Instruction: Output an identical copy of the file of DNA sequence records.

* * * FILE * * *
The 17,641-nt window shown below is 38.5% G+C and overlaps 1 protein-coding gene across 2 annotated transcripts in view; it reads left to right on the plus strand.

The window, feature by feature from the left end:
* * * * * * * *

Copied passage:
The 17,641-nt window shown below is 38.5% G+C and overlaps 1 protein-coding gene across 2 annotated transcripts in view; it reads left to right on the plus strand.

The window, feature by feature from the left end: